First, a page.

Direct-to-garment (DTG) is a digital printing method that uses inkjet technology to print directly onto textiles. Think of it as an inkjet printer, but for shirts. Typically, a DTG printer has printing stations with interchangeable pallets that hold a garment in a fixed position while moving print heads spray the ink onto the garment.
Understanding the benefits, costs and ROI of DTG.
Personalized garments are a hot commodity in today’s consumer-driven e-commerce age. Whether to flaunt an interest, raise awareness for a cause, support a team or promote a brand, people want personalized t-shirts on-demand—but often in one-offs or low quantities. Did you know Amazon’s average print run is 1.1 shirts per design? In fact, the one-off market is growing faster than the larger-run print market (quantified as 72 garments or more).
Even one-offs are profitable. And you can run up to 5X more jobs in the same amount of time.
There are no design and color limits. Our industrial print heads enable unprecedented print resolution.
See how you can run a 6-color job up to 7x faster.
This trend toward short runs poses a serious business risk for traditional screen printers that need larger orders in order to remain profitable. Pair that risk with labor shortages and an “order today, receive it tomorrow” mentality, and it’s no surprise direct-to-garment printing has grown exponentially. Many traditional screen printers have added a DTG printer to expand market reach and meet customer demand. In fact, according to a report done by Grand View Research, the digital printing segment is expected to emerge as the fastest-growing t-shirt printing segment, registering a CAGR (Compound Annual Growth Rate) of 10.7% from 2021 to 2028.
The RIP on every aeoon printer enables precise CMYK color profiling for superior color accuracy and quality.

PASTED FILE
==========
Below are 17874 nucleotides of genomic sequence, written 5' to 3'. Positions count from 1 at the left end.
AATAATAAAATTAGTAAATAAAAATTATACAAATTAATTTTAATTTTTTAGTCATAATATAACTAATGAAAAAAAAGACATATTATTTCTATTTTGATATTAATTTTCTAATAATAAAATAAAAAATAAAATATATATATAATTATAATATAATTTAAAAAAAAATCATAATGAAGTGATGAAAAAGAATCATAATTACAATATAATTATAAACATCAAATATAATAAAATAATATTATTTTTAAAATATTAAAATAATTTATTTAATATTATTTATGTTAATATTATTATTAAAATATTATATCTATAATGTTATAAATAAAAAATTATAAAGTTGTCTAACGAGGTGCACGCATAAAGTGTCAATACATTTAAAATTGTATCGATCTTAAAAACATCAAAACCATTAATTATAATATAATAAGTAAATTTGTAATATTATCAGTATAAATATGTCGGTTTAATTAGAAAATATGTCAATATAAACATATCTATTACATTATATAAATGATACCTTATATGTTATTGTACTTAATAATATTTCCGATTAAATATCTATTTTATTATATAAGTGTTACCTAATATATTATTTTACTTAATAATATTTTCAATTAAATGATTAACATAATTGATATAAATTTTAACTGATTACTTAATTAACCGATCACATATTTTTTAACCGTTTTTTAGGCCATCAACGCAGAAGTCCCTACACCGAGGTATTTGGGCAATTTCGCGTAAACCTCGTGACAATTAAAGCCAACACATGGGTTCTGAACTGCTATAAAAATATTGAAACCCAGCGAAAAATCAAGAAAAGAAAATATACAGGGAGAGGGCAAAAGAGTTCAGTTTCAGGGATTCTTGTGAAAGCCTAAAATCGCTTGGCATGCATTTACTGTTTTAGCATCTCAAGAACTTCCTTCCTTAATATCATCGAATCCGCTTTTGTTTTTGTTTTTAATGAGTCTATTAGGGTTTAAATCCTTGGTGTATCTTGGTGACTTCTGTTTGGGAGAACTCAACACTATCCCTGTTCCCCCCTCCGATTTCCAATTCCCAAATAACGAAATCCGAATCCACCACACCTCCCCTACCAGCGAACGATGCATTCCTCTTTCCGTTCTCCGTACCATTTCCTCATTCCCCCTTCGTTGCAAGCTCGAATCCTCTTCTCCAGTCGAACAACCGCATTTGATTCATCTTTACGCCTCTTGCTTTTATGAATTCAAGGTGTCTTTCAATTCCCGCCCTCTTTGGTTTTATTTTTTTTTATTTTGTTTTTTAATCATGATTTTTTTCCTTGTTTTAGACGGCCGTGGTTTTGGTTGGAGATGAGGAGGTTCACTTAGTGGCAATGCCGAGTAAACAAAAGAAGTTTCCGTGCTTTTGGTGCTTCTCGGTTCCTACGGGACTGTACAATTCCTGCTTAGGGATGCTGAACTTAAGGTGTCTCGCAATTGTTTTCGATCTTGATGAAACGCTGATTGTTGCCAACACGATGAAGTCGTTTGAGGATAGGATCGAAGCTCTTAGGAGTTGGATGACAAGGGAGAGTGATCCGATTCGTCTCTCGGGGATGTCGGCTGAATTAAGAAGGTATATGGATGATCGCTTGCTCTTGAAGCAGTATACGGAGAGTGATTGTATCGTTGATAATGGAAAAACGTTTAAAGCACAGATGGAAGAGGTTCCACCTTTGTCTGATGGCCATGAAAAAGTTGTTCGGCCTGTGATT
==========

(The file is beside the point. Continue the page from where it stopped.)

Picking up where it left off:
Parts of an image that match the garment’s color are automatically removed, using less ink for better quality and a softer feel.
Ordering and production processes, whether partly or fully automated.
While digital is becoming the new standard, that doesn’t mean screen printers today need to completely switch over. Traditional screen printing still has an advantage when it comes to printing large quantities. However, if you have DTG capability too you don’t have to turn away small orders which are in high demand or miss out on jobs due to lack of time or manpower. Benefits, costs and ROI must be analyzed to see how adding DTG would affect your organization.
The garment industry’s move to DTG resembles the paper industry’s transition to digital presses starting in the early 1990s. Much like garment printing, small paper print runs were prohibitively expensive, needed several weeks of lead time, and mistakes were very costly for the customers and printers alike. As digital printing gained popularity, more and more printers made the leap, investing in digital presses, learning how to optimize the output and quickly realizing the benefits of profitably printing any size job. Now, digital printing is standard and only the largest print jobs are run on
an offset press.
As consumer demand and expectations increase, digital printing is becoming key to competitiveness and business growth. Digital printing is a considerable investment however so it’s crucial you work with a partner who will help you evaluate your options and explain processes, costs and ROI over time. The right solution will expand your capabilities, increase efficiencies, delight customers and ultimately multiply your profits.
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